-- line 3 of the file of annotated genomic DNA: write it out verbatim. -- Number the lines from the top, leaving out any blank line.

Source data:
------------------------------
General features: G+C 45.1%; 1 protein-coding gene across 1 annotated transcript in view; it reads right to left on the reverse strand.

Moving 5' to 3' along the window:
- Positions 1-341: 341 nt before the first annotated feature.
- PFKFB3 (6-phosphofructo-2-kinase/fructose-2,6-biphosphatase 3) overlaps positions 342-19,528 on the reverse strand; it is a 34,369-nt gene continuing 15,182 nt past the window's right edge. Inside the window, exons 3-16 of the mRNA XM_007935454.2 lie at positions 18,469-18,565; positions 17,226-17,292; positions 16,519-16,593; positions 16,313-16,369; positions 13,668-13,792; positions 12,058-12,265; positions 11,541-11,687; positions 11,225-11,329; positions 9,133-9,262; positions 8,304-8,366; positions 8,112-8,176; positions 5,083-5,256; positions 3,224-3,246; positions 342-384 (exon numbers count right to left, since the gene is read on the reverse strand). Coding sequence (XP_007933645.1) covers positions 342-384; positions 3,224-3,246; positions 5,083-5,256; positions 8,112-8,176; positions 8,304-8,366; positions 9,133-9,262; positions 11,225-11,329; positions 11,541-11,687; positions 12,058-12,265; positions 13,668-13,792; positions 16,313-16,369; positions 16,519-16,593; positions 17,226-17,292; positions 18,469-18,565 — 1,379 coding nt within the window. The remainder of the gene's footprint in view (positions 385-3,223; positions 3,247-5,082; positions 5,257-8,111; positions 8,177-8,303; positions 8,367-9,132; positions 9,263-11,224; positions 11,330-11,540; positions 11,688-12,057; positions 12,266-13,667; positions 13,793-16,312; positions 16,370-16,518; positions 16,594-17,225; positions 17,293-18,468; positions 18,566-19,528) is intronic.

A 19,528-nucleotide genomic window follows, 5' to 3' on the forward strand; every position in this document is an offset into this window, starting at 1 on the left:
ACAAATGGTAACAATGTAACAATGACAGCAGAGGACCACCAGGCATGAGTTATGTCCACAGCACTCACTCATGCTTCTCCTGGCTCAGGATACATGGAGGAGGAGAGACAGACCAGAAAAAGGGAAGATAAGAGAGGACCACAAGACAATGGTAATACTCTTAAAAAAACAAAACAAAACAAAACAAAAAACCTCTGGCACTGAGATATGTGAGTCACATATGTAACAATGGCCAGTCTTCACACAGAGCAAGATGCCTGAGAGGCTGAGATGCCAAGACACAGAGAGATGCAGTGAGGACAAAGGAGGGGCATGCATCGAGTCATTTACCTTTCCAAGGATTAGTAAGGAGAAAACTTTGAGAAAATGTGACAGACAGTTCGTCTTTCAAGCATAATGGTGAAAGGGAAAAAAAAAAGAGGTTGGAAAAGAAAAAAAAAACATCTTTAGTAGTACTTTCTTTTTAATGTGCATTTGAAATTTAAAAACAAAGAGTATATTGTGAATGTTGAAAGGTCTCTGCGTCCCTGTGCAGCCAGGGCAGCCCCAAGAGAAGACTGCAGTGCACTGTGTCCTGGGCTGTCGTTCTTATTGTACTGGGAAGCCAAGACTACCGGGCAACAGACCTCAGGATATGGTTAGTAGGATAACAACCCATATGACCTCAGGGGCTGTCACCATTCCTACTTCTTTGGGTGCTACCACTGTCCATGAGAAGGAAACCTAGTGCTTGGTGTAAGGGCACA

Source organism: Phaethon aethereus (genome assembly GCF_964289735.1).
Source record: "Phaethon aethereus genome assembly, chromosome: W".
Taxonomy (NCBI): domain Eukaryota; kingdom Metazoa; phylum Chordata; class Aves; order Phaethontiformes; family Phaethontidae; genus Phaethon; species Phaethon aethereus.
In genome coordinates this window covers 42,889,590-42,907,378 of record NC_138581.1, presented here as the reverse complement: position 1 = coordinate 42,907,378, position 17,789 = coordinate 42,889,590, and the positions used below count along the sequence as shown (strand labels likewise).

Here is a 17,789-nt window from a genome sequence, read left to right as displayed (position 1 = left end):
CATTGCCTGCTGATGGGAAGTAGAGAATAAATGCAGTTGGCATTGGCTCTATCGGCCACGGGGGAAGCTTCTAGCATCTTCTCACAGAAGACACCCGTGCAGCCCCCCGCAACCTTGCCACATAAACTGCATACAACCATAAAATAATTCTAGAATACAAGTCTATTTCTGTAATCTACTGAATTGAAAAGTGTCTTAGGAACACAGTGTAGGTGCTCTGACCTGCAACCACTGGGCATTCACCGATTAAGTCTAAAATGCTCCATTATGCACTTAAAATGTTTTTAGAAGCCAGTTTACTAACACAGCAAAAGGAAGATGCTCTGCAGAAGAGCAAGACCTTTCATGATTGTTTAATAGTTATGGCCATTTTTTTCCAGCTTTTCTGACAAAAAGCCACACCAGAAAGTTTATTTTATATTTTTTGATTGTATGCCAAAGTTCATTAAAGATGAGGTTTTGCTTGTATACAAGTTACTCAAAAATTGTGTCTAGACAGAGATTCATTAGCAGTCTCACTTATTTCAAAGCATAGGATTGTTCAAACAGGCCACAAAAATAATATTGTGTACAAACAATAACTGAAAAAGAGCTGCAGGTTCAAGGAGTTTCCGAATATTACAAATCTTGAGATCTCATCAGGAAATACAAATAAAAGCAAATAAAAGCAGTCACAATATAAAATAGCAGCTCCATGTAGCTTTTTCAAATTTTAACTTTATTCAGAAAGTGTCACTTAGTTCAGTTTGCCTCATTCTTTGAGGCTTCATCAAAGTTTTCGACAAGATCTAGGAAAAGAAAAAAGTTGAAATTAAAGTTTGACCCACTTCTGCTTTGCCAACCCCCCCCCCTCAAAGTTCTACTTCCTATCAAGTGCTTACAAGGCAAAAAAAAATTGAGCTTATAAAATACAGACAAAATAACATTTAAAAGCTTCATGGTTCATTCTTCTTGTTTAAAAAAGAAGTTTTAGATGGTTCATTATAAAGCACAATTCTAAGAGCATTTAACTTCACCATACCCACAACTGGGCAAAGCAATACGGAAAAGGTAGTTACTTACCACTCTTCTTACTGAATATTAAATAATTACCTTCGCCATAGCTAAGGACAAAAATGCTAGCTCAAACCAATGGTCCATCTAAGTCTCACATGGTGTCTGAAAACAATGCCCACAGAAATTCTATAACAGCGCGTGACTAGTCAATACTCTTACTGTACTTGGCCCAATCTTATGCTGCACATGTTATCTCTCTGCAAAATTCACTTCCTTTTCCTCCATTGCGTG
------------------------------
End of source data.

- Positions 1-341: 341 nt before the first annotated feature.